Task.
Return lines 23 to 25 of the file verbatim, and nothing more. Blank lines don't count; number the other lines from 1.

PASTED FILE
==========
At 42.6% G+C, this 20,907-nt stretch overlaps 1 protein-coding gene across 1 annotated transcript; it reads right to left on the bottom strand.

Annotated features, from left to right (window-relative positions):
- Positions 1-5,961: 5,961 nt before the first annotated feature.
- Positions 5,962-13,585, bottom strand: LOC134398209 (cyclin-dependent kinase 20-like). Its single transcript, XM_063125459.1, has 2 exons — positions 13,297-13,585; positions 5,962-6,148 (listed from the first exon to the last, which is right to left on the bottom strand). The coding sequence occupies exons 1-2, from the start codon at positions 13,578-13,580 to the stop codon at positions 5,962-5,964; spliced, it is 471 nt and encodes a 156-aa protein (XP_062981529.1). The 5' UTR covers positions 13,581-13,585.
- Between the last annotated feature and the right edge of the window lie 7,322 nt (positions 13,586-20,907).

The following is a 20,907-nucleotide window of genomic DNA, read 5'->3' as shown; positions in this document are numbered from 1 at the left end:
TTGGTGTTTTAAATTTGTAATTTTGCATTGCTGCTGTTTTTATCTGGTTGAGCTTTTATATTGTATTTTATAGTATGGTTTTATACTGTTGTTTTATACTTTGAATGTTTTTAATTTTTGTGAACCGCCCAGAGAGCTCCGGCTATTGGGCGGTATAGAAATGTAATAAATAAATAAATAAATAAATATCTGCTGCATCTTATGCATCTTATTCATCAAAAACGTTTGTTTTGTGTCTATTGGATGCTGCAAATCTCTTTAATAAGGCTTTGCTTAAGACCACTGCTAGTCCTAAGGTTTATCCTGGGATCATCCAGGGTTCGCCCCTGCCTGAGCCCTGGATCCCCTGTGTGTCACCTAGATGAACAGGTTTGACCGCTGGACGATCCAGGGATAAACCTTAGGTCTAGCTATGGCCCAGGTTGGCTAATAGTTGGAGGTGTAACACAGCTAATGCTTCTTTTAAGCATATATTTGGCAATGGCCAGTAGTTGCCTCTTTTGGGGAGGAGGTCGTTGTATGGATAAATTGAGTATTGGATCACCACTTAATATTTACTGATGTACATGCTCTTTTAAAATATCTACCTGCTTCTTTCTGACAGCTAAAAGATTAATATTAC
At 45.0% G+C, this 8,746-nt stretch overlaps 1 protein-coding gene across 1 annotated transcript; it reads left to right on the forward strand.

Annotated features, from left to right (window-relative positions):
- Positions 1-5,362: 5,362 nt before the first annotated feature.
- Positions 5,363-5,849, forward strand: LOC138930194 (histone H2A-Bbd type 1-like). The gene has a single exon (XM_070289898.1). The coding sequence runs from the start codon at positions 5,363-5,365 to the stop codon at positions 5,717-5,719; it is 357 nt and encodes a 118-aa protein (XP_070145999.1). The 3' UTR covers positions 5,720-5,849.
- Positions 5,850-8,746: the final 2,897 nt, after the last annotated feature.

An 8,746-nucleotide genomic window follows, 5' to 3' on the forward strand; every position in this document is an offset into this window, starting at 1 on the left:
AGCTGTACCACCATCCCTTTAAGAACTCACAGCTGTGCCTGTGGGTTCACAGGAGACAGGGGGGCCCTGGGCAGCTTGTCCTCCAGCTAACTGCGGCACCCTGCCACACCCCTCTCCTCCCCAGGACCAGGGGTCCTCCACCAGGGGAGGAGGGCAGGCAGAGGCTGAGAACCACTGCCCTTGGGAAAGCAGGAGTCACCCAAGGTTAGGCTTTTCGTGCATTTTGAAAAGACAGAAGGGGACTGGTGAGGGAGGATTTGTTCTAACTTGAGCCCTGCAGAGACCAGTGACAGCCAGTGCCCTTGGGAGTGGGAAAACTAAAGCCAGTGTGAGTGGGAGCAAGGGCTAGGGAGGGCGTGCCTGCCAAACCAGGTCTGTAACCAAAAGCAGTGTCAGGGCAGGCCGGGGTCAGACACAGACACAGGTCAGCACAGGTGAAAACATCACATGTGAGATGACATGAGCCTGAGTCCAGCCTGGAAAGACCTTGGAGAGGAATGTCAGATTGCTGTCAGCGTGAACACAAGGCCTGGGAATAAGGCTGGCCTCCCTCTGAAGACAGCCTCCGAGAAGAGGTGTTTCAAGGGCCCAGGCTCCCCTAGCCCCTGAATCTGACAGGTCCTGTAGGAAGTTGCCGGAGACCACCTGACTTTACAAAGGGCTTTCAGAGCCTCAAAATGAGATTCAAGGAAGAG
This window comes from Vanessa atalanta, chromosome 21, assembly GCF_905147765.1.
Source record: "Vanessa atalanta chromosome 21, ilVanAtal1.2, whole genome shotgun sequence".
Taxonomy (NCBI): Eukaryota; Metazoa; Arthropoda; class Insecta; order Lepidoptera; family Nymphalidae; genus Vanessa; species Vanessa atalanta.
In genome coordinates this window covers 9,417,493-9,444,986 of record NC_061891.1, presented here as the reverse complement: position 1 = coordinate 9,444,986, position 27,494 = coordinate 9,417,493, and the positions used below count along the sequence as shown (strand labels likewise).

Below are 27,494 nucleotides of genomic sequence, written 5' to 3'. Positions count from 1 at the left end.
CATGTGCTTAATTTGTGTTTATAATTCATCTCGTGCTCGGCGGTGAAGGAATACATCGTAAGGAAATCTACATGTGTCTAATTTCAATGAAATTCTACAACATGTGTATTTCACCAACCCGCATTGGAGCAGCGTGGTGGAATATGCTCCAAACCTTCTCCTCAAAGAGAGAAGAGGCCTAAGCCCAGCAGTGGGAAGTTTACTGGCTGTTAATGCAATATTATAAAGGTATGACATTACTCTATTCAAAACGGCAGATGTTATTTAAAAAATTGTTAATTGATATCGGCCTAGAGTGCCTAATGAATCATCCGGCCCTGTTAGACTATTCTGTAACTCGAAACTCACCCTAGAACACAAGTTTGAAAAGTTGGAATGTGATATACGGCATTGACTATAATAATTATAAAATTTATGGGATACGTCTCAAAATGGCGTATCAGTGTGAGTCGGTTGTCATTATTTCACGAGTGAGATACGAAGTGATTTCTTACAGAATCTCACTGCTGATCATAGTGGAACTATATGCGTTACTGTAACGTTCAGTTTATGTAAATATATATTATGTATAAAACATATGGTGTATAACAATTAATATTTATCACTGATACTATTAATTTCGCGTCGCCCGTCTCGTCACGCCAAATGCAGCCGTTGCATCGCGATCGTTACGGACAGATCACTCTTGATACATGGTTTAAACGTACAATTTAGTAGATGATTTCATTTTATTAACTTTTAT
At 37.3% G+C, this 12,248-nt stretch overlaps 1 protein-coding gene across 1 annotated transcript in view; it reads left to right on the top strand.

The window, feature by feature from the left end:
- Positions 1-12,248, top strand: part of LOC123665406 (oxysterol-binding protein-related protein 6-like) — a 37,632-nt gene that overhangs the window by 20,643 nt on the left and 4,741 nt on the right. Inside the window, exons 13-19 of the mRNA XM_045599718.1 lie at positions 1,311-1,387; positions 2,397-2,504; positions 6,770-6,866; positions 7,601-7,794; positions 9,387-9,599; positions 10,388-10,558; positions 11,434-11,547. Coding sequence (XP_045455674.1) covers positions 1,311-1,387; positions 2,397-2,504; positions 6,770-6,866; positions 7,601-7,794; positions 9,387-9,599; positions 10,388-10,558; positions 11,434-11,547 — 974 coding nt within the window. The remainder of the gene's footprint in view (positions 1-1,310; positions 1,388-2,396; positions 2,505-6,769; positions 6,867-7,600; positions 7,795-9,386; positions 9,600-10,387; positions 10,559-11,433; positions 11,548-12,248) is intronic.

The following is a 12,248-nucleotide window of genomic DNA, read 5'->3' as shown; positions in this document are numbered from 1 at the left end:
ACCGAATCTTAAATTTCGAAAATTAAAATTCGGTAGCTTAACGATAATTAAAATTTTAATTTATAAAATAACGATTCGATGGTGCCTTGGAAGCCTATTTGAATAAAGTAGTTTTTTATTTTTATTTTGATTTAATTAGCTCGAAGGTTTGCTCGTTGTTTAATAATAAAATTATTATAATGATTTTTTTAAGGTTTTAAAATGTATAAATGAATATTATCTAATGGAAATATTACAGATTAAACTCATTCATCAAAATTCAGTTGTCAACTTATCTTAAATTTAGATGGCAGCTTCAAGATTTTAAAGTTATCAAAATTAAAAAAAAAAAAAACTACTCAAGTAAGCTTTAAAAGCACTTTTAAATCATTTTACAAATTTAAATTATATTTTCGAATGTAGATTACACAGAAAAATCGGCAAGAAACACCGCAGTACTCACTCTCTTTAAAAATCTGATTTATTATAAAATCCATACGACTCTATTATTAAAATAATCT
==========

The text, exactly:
- Positions 1-12,248, top strand: part of LOC123665406 (oxysterol-binding protein-related protein 6-like) — a 37,632-nt gene that overhangs the window by 20,643 nt on the left and 4,741 nt on the right. Inside the window, exons 13-19 of the mRNA XM_045599718.1 lie at positions 1,311-1,387; positions 2,397-2,504; positions 6,770-6,866; positions 7,601-7,794; positions 9,387-9,599; positions 10,388-10,558; positions 11,434-11,547. Coding sequence (XP_045455674.1) covers positions 1,311-1,387; positions 2,397-2,504; positions 6,770-6,866; positions 7,601-7,794; positions 9,387-9,599; positions 10,388-10,558; positions 11,434-11,547 — 974 coding nt within the window. The remainder of the gene's footprint in view (positions 1-1,310; positions 1,388-2,396; positions 2,505-6,769; positions 6,867-7,600; positions 7,795-9,386; positions 9,600-10,387; positions 10,559-11,433; positions 11,548-12,248) is intronic.

The following is a 12,248-nucleotide window of genomic DNA, read 5'->3' as shown; positions in this document are numbered from 1 at the left end:
ACCGAATCTTAAATTTCGAAAATTAAAATTCGGTAGCTTAACGATAATTAAAATTTTAATTTATAAAATAACGATTCGATGGTGCCTTGGAAGCCTATTTGAATAAAGTAGTTTTTTATTTTTATTTTGATTTAATTAGCTCGAAGGTTTGCTCGTTGTTTAATAATAAAATTATTATAATGATTTTTTTAAGGTTTTAAAATGTATAAATGAATATTATCTAATGGAAATATTACAGATTAAACTCATTCATCAAAATTCAGTTGTCAACTTATCTTAAATTTAGATGGCAGCTTCAAGATTTTAAAGTTATCAAAATTAAAAAAAAAAAAAACTACTCAAGTAAGCTTTAAAAGCACTTTTAAATCATTTTACAAATTTAAATTATATTTTCGAATGTAGATTACACAGAAAAATCGGCAAGAAACACCGCAGTACTCACTCTCTTTAAAAATCTGATTTATTATAAAATCCATACGACTCTATTATTAAAATAATCT